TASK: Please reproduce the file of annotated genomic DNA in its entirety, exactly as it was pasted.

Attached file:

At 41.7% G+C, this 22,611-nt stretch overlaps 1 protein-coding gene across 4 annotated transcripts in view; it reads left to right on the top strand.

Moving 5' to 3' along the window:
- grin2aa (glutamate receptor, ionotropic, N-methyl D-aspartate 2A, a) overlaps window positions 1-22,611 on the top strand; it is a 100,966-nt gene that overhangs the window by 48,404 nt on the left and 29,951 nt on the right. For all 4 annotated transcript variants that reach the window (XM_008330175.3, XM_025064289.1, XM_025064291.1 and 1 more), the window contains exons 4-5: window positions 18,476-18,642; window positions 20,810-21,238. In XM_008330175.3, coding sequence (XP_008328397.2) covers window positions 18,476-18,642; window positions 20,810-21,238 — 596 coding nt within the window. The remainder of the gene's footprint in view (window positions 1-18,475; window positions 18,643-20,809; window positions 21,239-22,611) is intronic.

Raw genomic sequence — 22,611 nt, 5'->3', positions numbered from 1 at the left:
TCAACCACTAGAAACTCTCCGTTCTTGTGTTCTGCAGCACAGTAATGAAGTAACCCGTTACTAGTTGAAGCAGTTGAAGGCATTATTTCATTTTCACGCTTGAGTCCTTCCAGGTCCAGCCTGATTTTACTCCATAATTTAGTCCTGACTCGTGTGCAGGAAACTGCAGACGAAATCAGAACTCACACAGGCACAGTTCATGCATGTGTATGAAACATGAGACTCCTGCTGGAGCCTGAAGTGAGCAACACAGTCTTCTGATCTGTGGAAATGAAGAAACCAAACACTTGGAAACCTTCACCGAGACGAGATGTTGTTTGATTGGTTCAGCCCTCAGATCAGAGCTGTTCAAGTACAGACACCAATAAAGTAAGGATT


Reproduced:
At 41.7% G+C, this 22,611-nt stretch overlaps 1 protein-coding gene across 4 annotated transcripts in view; it reads left to right on the top strand.

Moving 5' to 3' along the window:
- grin2aa (glutamate receptor, ionotropic, N-methyl D-aspartate 2A, a) overlaps window positions 1-22,611 on the top strand; it is a 100,966-nt gene that overhangs the window by 48,404 nt on the left and 29,951 nt on the right. For all 4 annotated transcript variants that reach the window (XM_008330175.3, XM_025064289.1, XM_025064291.1 and 1 more), the window contains exons 4-5: window positions 18,476-18,642; window positions 20,810-21,238. In XM_008330175.3, coding sequence (XP_008328397.2) covers window positions 18,476-18,642; window positions 20,810-21,238 — 596 coding nt within the window. The remainder of the gene's footprint in view (window positions 1-18,475; window positions 18,643-20,809; window positions 21,239-22,611) is intronic.

Raw genomic sequence — 22,611 nt, 5'->3', positions numbered from 1 at the left:
TCAACCACTAGAAACTCTCCGTTCTTGTGTTCTGCAGCACAGTAATGAAGTAACCCGTTACTAGTTGAAGCAGTTGAAGGCATTATTTCATTTTCACGCTTGAGTCCTTCCAGGTCCAGCCTGATTTTACTCCATAATTTAGTCCTGACTCGTGTGCAGGAAACTGCAGACGAAATCAGAACTCACACAGGCACAGTTCATGCATGTGTATGAAACATGAGACTCCTGCTGGAGCCTGAAGTGAGCAACACAGTCTTCTGATCTGTGGAAATGAAGAAACCAAACACTTGGAAACCTTCACCGAGACGAGATGTTGTTTGATTGGTTCAGCCCTCAGATCAGAGCTGTTCAAGTACAGACACCAATAAAGTAAGGATT